A message to all husbands, wives, boyfriends and girlfriends: Feed your significant other -- or else.
The "or else," in the case of a study performed recently at The Ohio State University, is your significant other stabbing pins into a voodoo doll that looks like you. Or he or she subjecting a video-game avatar of you to excruciatingly loud and annoying sounds, like nails on a chalkboard.
In a study performed by psychologist Brad Bushman at OSU, volunteers were more likely to stab voodoo dolls or torture video lookalikes of their partners when they were hungry. In a story on National Public Radio, Bushman blames these violent tendencies on low blood sugar.
We needed a study for this?
Anybody who lives with anybody else should be well aware that provoking a hungry partner is like poking a bear. And not Yogi Bear, Winnie the Pooh or Smokey the Bear, either.
(Yogi isn't threatening because he wears a hat and tie, and Pooh has no hands, which limits the damage he can inflict. Smokey, however, always looked vaguely threatening, like he might whack you over the head with a shovel if he caught you playing with matches in the woods. But when he talks, he sounds like somebody's grandpa, so that makes it all right.)
No, when I say "bear," I imagine something really big and nasty, like the one that eats the goofy researcher in the movie "Grizzly Man" or the one that chases the little girl in Stephen King's "The Girl Who Loved Tom Gordon."
My wife can tell horror stories of my rotten attitude when I'm hungry. Stay out of my way if I don't get breakfast. If I skip lunch, I'm generally OK, but if dinner is postponed by more than an hour or two, I'll Hulk out.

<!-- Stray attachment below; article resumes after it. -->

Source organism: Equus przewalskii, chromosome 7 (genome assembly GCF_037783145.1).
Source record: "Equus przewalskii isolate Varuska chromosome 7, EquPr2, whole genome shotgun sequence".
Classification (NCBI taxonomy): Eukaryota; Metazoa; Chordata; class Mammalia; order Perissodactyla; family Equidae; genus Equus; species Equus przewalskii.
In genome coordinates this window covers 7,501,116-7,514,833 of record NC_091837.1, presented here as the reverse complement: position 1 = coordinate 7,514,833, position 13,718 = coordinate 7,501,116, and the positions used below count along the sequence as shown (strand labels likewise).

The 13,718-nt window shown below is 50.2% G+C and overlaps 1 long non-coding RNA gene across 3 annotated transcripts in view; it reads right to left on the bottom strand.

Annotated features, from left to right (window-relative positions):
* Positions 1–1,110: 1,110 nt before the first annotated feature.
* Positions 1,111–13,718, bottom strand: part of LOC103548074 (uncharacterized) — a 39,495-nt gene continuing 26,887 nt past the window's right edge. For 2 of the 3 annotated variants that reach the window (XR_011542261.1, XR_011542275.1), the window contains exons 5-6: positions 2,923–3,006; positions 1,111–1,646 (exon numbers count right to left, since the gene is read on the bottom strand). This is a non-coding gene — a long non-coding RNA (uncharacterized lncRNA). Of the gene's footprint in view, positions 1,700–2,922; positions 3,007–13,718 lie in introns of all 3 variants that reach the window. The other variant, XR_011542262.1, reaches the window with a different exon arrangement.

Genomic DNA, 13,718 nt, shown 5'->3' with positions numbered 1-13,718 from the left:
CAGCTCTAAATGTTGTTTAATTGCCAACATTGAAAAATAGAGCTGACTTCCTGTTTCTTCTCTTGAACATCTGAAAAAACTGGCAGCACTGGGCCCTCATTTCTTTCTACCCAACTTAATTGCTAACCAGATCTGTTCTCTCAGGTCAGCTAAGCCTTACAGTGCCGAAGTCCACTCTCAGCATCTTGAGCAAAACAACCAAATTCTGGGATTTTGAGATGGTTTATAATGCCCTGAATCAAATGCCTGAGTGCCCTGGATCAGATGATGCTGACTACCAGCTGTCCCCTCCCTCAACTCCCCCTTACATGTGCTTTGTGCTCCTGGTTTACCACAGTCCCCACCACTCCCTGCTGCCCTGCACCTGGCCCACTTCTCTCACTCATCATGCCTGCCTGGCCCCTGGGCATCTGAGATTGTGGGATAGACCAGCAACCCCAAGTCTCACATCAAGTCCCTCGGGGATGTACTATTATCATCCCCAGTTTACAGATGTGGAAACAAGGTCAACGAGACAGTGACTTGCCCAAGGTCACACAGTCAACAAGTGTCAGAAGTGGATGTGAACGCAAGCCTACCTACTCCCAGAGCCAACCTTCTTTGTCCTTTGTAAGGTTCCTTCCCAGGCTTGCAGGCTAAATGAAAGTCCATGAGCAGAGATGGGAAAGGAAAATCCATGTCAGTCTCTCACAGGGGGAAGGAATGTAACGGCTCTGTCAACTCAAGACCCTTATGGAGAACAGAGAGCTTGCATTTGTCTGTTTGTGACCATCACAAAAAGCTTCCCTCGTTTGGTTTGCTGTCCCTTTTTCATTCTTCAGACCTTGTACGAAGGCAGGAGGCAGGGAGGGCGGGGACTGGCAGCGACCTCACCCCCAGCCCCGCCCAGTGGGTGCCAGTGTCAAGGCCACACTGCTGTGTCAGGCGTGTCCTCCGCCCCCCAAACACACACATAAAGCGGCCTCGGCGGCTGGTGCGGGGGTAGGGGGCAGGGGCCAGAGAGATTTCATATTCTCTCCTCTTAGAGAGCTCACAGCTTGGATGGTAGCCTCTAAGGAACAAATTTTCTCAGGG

Spouses are the opposite of gremlins. You can and should feed them after midnight -- and any other times, too. Not doing so turns them evil.
The scary part of Bushman's research is that he involved voodoo dolls in the mix. According to the NPR story, he sent every volunteer out of his lab with directions on how to measure their blood sugar, a miniature voodoo doll and 51 pins.
Why 51 and not 50? Is that extra pin the one with which volunteers delivered the coup de grâce to effigies of their poor, long-suffering partners? Is there a cosmic significance to 51?
Apparently, Bushman has never seen episodes of "The Twilight Zone" or "The Outer Limits" where some little fetish doll is always lying in wait for its unsuspecting victim. Sometimes, the prey is the person being stabbed, and sometimes it's the person doing the stabbing. You never know which one until you hear Rod Serling's booming baritone deliver a life lesson that applies only to people who attempt to murder their partners with straight pins and Barbie-doll knockoffs.
They say -- they being the first 100 people in the phone book -- that voodoo dolls are only as effective as a person's belief in them. So if you believe a spouse can kill by gouging a miniature stuffed version of you, then you might behave in a way that's reckless enough to cause your own demise, like walking in front of a steamroller or playing hopscotch over downed electrical wires.
So now this egghead is handing out little voodoo people to spouses and giving them 51 pins -- 51! -- to go a-stabbing. Is he insane? Promoting a belief in hoodoo or voodoo or doodoo?
All I know is that every time I get an annoying stitch in my side or in my leg from here on out, I'm going to check under my wife's side of the bed for a mini-me all porcupined with needles.
I don't expect to find a voodoo doll, of course. But just in case, I'll be plying her with lavish steak dinners to keep the grumblings in her stomach at bay. No sense tempting fate, after all.
Thanks, OSU, for another wonderful application of science in my daily life. Maybe it's time I started poking my Brutus mascot with a fork to see if I can influence a Michigan win.
Chris Schillig can be reached at firstname.lastname@example.org or @cschillig on Twitter